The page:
ENTRIES TAGGED "big data architecture"
Yet again, I reveal the base instincts driving my interest in big data. It’s not the science – it’s the cash. And yes, on some level, I find the idea of all that cash sexy. Yes, I know it’s a failing, but I can’t help it. Maybe in my next life I’ll develop a better appreciation of the finer things, and I will begin to understand the real purpose of the universe…
Until then, however, I’m happy to write about the odd and interesting intersection of big data and big business. As noted in my newest paper, big data is driving a renaissance in IT infrastructure spending. IDC, for example, estimates that worldwide spending for infrastructure hardware alone (servers, storage, PCs, tablets, and peripherals) will rise from $461 billion in 2013 to $468 billion in 2014. Gartner predicts that total IT spending will grow 3.1% in 2014, reaching $3.8 trillion, and forecasts “consistent four to five percent annual growth through 2017.” For a lot of people, including me, the mere thought of all that additional cash makes IT infrastructure seem sexy again.
Of course, there’s more to the story than networks, servers, and storage devices. But when people ask me, “Is this big data thing real? I mean, is it real???” the easy answer is yes, it must be real because lots of companies are spending real money on it. I don’t know if that’s enough to make IT infrastructure sexy, but it sure makes it a lot more fascinating and – dare I say it, intriguing – than it seemed last year.
In life, sex is the key to survival. In business, cash is king. Is there a connection? Read my paper, and please let me know.
Get your free digital copy of Will Big Data Make IT Infrastructure Sexy Again? — compliments of Syncsort.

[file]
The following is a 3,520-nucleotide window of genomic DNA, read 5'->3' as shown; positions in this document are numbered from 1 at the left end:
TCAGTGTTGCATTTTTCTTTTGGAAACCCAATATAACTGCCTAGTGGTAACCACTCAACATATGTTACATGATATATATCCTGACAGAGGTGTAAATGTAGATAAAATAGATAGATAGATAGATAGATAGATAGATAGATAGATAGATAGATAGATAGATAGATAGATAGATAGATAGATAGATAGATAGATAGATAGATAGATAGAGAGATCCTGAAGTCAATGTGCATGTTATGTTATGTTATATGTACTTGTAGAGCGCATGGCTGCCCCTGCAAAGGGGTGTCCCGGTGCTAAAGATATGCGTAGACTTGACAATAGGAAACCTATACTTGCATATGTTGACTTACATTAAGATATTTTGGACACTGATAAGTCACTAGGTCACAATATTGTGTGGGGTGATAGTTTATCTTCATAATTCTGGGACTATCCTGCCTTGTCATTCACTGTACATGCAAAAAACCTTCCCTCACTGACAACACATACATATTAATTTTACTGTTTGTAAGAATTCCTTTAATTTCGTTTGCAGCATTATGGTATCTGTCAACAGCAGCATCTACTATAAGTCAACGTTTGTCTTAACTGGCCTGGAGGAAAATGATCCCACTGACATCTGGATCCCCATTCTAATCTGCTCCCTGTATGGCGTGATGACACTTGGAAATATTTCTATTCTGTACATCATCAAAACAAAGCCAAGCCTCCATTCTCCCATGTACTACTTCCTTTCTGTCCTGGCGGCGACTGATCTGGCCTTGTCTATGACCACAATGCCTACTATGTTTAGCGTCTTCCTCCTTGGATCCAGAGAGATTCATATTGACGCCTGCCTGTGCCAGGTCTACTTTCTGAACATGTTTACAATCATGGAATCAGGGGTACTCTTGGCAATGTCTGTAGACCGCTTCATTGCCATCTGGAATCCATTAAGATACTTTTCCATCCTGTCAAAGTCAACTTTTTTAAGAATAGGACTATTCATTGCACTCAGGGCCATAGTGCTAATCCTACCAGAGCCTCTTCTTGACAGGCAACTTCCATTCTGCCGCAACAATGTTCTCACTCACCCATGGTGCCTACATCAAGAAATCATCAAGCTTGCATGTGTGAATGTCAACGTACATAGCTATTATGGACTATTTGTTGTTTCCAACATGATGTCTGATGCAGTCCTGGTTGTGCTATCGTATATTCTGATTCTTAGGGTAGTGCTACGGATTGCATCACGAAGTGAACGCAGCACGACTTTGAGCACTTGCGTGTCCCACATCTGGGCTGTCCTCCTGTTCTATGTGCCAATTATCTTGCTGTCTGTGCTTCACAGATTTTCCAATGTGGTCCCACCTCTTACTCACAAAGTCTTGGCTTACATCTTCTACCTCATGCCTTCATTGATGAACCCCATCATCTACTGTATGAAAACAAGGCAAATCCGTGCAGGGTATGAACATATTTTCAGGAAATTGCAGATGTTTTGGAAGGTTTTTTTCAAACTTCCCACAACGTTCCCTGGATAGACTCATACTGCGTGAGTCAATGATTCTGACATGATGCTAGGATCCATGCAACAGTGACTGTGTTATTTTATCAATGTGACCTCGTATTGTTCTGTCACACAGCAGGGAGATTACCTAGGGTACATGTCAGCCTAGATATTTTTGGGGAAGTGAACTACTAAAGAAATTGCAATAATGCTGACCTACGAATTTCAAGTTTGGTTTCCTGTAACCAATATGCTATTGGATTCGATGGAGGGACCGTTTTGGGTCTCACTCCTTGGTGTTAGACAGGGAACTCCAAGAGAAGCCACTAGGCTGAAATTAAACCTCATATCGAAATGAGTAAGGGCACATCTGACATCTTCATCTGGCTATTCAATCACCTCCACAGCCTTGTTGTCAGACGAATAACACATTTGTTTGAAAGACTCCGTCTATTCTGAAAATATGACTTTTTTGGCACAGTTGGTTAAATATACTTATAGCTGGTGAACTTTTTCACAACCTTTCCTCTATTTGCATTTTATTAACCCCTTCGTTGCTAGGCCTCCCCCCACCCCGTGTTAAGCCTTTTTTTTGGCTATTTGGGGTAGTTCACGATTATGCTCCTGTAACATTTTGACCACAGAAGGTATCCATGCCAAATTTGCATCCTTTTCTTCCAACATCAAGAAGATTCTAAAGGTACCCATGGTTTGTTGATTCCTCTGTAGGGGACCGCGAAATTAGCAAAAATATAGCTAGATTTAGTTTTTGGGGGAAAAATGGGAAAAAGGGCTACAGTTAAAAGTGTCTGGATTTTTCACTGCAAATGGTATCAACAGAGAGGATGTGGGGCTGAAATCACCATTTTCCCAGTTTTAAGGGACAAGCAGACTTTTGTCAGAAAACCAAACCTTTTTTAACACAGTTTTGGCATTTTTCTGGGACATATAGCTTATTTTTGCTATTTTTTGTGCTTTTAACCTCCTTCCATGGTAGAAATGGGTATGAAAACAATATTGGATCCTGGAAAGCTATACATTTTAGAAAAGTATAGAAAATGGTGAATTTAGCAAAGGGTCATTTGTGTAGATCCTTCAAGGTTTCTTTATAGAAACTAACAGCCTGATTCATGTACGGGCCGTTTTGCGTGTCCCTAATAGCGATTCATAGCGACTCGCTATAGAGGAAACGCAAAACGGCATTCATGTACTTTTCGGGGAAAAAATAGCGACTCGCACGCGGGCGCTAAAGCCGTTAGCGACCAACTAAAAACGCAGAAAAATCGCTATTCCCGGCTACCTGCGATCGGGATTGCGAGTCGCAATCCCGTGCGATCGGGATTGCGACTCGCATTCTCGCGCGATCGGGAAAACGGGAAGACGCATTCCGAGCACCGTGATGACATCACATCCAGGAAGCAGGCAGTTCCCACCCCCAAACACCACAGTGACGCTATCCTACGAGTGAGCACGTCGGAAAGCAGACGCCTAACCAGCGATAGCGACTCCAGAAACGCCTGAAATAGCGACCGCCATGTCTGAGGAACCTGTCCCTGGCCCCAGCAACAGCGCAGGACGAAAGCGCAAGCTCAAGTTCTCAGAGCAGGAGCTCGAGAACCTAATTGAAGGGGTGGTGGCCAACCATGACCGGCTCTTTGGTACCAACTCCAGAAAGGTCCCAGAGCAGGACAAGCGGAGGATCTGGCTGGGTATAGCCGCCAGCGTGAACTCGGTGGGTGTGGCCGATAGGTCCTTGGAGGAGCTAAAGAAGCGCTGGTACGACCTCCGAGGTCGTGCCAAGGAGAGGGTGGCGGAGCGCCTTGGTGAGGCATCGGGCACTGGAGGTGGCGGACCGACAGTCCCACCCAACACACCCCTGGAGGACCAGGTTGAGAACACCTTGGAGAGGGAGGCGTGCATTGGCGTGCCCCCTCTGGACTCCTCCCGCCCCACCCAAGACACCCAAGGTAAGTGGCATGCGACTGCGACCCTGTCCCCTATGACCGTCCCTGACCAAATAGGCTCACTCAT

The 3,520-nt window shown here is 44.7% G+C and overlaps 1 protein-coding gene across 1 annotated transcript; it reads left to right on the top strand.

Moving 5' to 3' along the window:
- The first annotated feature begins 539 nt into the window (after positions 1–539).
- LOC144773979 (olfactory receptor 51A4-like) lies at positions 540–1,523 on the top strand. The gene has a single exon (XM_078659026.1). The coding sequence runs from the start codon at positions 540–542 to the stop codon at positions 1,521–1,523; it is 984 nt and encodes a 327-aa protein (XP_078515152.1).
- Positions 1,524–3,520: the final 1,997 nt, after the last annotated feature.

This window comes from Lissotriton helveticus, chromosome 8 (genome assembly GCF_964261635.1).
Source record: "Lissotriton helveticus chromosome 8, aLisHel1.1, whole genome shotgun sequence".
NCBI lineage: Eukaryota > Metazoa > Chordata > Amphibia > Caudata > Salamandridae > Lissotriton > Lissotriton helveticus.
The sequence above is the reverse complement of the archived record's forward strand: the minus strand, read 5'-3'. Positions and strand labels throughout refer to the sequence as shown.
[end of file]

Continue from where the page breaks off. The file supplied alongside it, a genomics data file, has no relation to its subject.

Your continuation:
Diversity and manageability are big data watchwords for the next 12 months.
Here are some of the key big data themes I expect to dominate 2013, and of course will be covering in Strata.
Emergence of a big data architecture
The coming year will mark the graduation for many big data pilot projects, as they are put into production. With that comes an understanding of the practical architectures that work. These architectures will identify:
- best of breed tools for different purposes, for instance, Storm for streaming data acquisition
- appropriate roles for relational databases, Hadoop, NoSQL stores and in-memory databases
- how to combine existing data warehouses and analytical databases with Hadoop
Of course, these architectures will be in constant evolution as big data tooling matures and experience is gained.
In parallel, I expect to see increasing understanding of where big data responsibility sits within a company’s org chart. Big data is fundamentally a business problem, and some of the biggest challenges in taking advantage of it lie in the changes required to cross organizational silos and reform decision making.
One to watch: it’s hard to move data, so look for a starring architectural role for HDFS for the foreseeable future. Read more…